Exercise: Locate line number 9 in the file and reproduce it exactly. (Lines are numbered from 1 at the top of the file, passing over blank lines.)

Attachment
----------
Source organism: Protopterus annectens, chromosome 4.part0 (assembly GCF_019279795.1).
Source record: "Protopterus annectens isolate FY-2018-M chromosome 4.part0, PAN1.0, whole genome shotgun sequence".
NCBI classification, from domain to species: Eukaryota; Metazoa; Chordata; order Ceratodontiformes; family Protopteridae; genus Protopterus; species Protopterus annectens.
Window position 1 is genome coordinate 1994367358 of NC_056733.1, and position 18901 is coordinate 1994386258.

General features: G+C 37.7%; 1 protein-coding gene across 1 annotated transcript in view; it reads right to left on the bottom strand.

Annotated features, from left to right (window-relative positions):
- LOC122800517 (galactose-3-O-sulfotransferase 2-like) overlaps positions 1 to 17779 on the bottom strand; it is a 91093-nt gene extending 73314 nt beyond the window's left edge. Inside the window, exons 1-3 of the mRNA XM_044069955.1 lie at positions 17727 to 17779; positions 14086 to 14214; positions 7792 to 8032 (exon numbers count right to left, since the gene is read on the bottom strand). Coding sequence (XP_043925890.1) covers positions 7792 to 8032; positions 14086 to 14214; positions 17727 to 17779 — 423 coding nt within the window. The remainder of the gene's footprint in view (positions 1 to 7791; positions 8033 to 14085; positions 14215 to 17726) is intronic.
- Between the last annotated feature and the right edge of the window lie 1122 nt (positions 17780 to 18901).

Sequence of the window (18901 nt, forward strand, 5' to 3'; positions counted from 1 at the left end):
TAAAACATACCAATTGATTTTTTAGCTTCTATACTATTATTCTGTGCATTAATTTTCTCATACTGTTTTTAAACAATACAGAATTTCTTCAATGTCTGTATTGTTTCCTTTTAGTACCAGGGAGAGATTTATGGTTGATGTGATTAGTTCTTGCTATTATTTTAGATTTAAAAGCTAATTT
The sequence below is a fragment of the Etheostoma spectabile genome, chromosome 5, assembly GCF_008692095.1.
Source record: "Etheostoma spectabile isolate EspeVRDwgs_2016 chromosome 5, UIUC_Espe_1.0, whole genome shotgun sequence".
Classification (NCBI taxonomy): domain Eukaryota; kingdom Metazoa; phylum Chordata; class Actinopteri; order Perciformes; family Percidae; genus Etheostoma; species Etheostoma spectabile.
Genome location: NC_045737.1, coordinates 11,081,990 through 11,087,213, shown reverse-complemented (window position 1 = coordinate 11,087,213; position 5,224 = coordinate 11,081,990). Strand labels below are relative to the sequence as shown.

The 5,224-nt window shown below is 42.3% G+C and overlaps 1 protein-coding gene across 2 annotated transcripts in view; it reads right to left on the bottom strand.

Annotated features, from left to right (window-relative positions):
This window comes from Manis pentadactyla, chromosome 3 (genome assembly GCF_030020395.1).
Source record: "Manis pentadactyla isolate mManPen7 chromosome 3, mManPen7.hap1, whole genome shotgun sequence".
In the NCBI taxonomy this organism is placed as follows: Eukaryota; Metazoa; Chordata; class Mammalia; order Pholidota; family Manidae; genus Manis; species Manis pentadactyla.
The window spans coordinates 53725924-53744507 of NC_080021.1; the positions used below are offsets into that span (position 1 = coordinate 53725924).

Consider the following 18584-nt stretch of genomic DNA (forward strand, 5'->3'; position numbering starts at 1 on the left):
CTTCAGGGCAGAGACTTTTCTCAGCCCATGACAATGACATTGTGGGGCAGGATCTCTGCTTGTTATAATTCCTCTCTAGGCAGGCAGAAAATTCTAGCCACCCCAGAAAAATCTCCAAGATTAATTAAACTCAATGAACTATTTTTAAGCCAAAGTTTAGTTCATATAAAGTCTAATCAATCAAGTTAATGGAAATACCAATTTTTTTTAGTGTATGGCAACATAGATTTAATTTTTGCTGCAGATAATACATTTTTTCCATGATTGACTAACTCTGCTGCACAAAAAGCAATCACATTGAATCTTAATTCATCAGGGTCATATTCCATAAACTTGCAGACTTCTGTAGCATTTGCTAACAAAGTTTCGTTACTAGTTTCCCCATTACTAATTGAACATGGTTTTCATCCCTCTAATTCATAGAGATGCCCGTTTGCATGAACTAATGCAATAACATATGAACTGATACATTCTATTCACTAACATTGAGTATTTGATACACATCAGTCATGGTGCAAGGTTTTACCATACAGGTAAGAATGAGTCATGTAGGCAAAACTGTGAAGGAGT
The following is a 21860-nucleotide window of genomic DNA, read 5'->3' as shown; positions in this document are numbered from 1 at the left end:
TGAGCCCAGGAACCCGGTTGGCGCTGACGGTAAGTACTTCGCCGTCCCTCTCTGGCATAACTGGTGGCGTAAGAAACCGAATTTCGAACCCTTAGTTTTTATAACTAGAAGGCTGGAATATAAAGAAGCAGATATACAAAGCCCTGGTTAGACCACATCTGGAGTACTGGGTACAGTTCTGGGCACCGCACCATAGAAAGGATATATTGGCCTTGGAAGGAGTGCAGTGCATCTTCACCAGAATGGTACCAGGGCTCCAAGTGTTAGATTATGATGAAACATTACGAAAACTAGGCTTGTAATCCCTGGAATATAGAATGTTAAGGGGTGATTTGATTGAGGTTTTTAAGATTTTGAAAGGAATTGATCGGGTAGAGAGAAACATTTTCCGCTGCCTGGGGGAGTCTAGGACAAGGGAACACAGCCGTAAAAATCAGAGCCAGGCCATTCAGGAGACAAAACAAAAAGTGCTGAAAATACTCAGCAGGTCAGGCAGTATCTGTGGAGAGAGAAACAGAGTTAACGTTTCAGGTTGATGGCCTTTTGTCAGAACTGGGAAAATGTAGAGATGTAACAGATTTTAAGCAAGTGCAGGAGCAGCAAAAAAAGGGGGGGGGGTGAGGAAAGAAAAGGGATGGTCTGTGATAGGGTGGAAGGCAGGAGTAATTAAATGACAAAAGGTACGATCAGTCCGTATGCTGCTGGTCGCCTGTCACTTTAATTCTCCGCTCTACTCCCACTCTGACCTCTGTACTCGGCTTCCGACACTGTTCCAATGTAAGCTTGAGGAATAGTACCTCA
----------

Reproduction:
Sequence of the window (18901 nt, forward strand, 5' to 3'; positions counted from 1 at the left end):